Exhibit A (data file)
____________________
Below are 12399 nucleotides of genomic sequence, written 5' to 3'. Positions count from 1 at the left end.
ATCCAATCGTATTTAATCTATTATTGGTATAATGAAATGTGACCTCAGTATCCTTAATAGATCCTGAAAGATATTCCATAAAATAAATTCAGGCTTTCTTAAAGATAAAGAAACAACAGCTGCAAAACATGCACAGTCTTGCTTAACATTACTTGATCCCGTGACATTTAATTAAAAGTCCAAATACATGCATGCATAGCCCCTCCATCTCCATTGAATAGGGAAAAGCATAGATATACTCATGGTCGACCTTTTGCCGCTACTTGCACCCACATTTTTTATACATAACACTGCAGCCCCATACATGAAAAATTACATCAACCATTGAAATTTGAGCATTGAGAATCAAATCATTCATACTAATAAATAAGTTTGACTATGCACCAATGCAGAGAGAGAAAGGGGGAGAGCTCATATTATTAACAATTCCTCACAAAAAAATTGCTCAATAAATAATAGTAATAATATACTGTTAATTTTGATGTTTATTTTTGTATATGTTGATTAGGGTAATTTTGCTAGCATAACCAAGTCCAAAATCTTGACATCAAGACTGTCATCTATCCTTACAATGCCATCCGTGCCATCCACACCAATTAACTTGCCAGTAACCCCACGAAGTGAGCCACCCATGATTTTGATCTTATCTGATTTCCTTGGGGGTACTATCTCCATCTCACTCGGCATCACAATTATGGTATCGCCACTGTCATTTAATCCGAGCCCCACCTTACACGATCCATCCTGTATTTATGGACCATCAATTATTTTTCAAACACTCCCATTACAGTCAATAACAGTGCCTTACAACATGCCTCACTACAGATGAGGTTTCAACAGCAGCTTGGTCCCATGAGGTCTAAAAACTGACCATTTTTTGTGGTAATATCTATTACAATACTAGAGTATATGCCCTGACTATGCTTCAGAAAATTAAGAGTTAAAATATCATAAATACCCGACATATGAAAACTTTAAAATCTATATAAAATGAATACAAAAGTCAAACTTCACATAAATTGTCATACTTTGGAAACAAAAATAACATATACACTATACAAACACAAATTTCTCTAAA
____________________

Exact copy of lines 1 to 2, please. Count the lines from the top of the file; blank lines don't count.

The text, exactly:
Below are 12399 nucleotides of genomic sequence, written 5' to 3'. Positions count from 1 at the left end.
ATCCAATCGTATTTAATCTATTATTGGTATAATGAAATGTGACCTCAGTATCCTTAATAGATCCTGAAAGATATTCCATAAAATAAATTCAGGCTTTCTTAAAGATAAAGAAACAACAGCTGCAAAACATGCACAGTCTTGCTTAACATTACTTGATCCCGTGACATTTAATTAAAAGTCCAAATACATGCATGCATAGCCCCTCCATCTCCATTGAATAGGGAAAAGCATAGATATACTCATGGTCGACCTTTTGCCGCTACTTGCACCCACATTTTTTATACATAACACTGCAGCCCCATACATGAAAAATTACATCAACCATTGAAATTTGAGCATTGAGAATCAAATCATTCATACTAATAAATAAGTTTGACTATGCACCAATGCAGAGAGAGAAAGGGGGAGAGCTCATATTATTAACAATTCCTCACAAAAAAATTGCTCAATAAATAATAGTAATAATATACTGTTAATTTTGATGTTTATTTTTGTATATGTTGATTAGGGTAATTTTGCTAGCATAACCAAGTCCAAAATCTTGACATCAAGACTGTCATCTATCCTTACAATGCCATCCGTGCCATCCACACCAATTAACTTGCCAGTAACCCCACGAAGTGAGCCACCCATGATTTTGATCTTATCTGATTTCCTTGGGGGTACTATCTCCATCTCACTCGGCATCACAATTATGGTATCGCCACTGTCATTTAATCCGAGCCCCACCTTACACGATCCATCCTGTATTTATGGACCATCAATTATTTTTCAAACACTCCCATTACAGTCAATAACAGTGCCTTACAACATGCCTCACTACAGATGAGGTTTCAACAGCAGCTTGGTCCCATGAGGTCTAAAAACTGACCATTTTTTGTGGTAATATCTATTACAATACTAGAGTATATGCCCTGACTATGCTTCAGAAAATTAAGAGTTAAAATATCATAAATACCCGACATATGAAAACTTTAAAATCTATATAAAATGAATACAAAAGTCAAACTTCACATAAATTGTCATACTTTGGAAACAAAAATAACATATACACTATACAAACACAAATTTCTCTAAA